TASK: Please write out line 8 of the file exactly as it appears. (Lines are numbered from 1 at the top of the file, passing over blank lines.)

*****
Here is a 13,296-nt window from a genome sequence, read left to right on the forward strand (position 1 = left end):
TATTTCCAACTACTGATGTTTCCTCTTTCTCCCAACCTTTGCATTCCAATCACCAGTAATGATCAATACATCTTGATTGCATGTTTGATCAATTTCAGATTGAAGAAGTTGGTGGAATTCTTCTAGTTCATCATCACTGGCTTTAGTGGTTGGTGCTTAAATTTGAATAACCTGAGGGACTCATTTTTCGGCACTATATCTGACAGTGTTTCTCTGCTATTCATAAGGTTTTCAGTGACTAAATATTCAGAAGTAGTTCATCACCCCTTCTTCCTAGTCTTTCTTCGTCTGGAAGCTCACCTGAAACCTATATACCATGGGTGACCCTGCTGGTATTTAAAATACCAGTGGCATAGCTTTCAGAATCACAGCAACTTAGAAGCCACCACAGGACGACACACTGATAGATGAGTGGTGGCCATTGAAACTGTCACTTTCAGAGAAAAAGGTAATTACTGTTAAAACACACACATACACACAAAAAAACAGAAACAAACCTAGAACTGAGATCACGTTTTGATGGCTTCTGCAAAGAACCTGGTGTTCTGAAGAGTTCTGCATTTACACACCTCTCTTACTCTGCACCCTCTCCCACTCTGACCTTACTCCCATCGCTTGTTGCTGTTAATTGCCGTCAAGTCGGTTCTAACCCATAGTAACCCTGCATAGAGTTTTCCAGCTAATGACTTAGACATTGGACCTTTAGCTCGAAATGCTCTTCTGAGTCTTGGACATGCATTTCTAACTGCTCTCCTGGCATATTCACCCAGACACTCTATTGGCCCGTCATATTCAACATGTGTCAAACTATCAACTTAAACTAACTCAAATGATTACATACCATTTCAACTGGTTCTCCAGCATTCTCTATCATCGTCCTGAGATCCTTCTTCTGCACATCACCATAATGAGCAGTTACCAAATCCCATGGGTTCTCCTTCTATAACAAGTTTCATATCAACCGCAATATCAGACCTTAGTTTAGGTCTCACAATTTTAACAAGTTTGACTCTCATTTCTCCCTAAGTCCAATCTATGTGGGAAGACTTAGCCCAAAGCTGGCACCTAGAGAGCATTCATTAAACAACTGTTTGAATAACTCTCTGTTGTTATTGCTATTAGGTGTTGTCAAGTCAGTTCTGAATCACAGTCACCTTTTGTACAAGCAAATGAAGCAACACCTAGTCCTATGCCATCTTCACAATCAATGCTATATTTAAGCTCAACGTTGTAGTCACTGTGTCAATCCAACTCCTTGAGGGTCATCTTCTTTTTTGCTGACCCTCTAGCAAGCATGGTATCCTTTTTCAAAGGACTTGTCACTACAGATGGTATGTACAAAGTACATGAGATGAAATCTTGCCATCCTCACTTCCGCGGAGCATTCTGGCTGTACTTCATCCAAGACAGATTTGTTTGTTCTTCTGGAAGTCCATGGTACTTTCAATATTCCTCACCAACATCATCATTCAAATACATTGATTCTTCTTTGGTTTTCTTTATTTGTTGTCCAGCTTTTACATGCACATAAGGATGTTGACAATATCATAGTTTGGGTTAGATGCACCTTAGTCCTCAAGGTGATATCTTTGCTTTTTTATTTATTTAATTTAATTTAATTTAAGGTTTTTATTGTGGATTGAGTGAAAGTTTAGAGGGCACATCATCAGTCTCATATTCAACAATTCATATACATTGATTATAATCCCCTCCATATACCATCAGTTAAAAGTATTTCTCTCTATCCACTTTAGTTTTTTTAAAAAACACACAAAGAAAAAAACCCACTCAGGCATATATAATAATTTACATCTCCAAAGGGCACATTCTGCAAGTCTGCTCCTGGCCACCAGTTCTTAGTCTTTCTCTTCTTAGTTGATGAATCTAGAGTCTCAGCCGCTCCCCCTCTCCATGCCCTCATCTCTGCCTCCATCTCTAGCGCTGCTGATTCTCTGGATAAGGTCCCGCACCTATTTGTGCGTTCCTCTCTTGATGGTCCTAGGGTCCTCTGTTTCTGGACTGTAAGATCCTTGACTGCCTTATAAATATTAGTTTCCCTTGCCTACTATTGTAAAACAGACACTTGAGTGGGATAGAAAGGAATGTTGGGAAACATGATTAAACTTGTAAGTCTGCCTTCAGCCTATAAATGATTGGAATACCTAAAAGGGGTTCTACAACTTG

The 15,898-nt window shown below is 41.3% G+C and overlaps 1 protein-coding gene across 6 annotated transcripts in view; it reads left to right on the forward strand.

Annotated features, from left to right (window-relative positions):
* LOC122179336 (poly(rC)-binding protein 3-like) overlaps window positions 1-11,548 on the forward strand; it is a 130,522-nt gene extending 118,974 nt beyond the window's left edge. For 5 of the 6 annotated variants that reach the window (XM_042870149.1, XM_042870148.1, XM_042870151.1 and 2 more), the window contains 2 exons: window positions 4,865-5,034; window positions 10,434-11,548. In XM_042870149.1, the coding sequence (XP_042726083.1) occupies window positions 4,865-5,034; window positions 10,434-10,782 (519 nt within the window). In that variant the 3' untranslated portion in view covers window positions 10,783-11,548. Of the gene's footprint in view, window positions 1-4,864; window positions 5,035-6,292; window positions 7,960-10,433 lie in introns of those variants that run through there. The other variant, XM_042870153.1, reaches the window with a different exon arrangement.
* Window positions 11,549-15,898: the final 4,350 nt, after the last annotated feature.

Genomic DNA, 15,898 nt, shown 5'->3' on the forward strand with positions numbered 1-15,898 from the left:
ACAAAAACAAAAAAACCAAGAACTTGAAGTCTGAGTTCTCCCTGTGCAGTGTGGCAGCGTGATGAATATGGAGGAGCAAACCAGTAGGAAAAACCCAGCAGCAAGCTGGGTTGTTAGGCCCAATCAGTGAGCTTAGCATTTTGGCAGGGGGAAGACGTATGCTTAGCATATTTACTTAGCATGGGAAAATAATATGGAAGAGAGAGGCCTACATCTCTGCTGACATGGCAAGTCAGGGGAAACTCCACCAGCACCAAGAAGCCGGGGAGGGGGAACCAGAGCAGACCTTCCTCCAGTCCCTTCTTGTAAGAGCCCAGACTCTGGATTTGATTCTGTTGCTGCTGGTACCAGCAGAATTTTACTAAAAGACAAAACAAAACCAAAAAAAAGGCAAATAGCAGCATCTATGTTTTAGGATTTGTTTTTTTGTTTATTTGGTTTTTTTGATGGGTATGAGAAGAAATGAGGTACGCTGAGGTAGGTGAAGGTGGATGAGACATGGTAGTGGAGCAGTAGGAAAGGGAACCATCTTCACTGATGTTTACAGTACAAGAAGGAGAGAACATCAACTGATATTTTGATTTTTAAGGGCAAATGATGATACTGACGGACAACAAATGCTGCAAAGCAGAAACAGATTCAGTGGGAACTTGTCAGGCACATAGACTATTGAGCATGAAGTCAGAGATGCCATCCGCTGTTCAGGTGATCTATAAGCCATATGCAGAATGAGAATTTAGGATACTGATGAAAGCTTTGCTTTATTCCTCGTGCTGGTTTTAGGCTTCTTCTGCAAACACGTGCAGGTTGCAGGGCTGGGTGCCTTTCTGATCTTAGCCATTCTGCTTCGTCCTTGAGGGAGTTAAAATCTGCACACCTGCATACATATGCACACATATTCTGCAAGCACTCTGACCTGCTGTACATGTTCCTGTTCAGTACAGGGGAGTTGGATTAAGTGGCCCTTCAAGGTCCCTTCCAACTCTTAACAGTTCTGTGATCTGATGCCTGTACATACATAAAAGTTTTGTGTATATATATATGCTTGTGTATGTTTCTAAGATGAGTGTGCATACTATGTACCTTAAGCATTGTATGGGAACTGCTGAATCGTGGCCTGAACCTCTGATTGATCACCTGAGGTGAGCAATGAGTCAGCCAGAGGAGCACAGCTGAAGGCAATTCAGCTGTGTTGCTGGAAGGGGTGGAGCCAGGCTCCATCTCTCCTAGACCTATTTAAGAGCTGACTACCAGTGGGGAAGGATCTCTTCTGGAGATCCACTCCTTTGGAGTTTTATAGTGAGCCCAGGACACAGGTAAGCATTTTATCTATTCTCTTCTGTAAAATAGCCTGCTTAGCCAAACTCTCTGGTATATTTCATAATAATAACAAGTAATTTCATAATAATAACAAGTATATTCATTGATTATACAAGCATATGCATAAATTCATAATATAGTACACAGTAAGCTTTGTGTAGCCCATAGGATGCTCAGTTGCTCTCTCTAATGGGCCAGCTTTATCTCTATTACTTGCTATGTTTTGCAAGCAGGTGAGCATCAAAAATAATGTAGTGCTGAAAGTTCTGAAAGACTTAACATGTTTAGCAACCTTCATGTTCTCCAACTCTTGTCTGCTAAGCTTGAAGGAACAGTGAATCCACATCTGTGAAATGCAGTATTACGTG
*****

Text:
ACAAAAACAAAAAAACCAAGAACTTGAAGTCTGAGTTCTCCCTGTGCAGTGTGGCAGCGTGATGAATATGGAGGAGCAAACCAGTAGGAAAAACCCAGCAGCAAGCTGGGTTGTTAGGCCCAATCAGTGAGCTTAGCATTTTGGCAGGGGGAAGACGTATGCTTAGCATATTTACTTAGCATGGGAAAATAATATGGAAGAGAGAGGCCTACATCTCTGCTGACATGGCAAGTCAGGGGAAACTCCACCAGCACCAAGAAGCCGGGGAGGGGGAACCAGAGCAGACCTTCCTCCAGTCCCTTCTTGTAAGAGCCCAGACTCTGGATTTGATTCTGTTGCTGCTGGTACCAGCAGAATTTTACTAAAAGACAAAACAAAACCAAAAAAAAGGCAAATAGCAGCATCTATGTTTTAGGATTTGTTTTTTTGTTTATTTGGTTTTTTTGATGGGTATGAGAAGAAATGAGGTACGCTGAGGTAGGTGAAGGTGGATGAGACATGGTAGTGGAGCAGTAGGAAAGGGAACCATCTTCACTGATGTTTACAGTACAAGAAGGAGAGAACATCAACTGATATTTTGATTTTTAAGGGCAAATGATGATACTGACGGACAACAAATGCTGCAAAGCAGAAACAGATTCAGTGGGAACTTGTCAGGCACATAGACTATTGAGCATGAAGTCAGAGATGCCATCCGCTGTTCAGGTGATCTATAAGCCATATGCAGAATGAGAATTTAGGATACTGATGAAAGCTTTGCTTTATTCCTCGTGCTGGTTTTAGGCTTCTTCTGCAAACACGTGCAGGTTGCAGGGCTGGGTGCCTTTCTGATCTTAGCCATTCTGCTTCGTCCTTGAGGGAGTTAAAATCTGCACACCTGCATACATATGCACACATATTCTGCAAGCACTCTGACCTGCTGTACATGTTCCTGTTCAGTACAGGGGAGTTGGATTAAGTGGCCCTTCAAGGTCCCTTCCAACTCTTAACAGTTCTGTGATCTGATGCCTGTACATACATAAAAGTTTTGTGTATATATATATGCTTGTGTATGTTTCTAAGATGAGTGTGCATACTATGTACCTTAAGCATTGTATGGGAACTGCTGAATCGTGGCCTGAACCTCTGATTGATCACCTGAGGTGAGCAATGAGTCAGCCAGAGGAGCACAGCTGAAGGCAATTCAGCTGTGTTGCTGGAAGGGGTGGAGCCAGGCTCCATCTCTCCTAGACCTATTTAAGAGCTGACTACCAGTGGGGAAGGATCTCTTCTGGAGATCCACTCCTTTGGAGTTTTATAGTGAGCCCAGGACACAGGTAAGCATTTTATCTATTCTCTTCTGTAAAATAGCCTGCTTAGCCAAACTCTCTGGTATATTTCATAATAATAACAAGTAATTTCATAATAATAACAAGTATATTCATTGATTATACAAGCATATGCATAAATTCATAATATAGTACACAGTAAGCTTTGTGTAGCCCATAGGATGCTCAGTTGCTCTCTCTAATGGGCCAGCTTTATCTCTATTACTTGCTATGTTTTGCAAGCAGGTGAGCATCAAAAATAATGTAGTGCTGAAAGTTCTGAAAGACTTAACATGTTTAGCAACCTTCATGTTCTCCAACTCTTGTCTGCTAAGCTTGAAGGAACAGTGAATCCACATCTGTGAAATGCAGTATTACGTG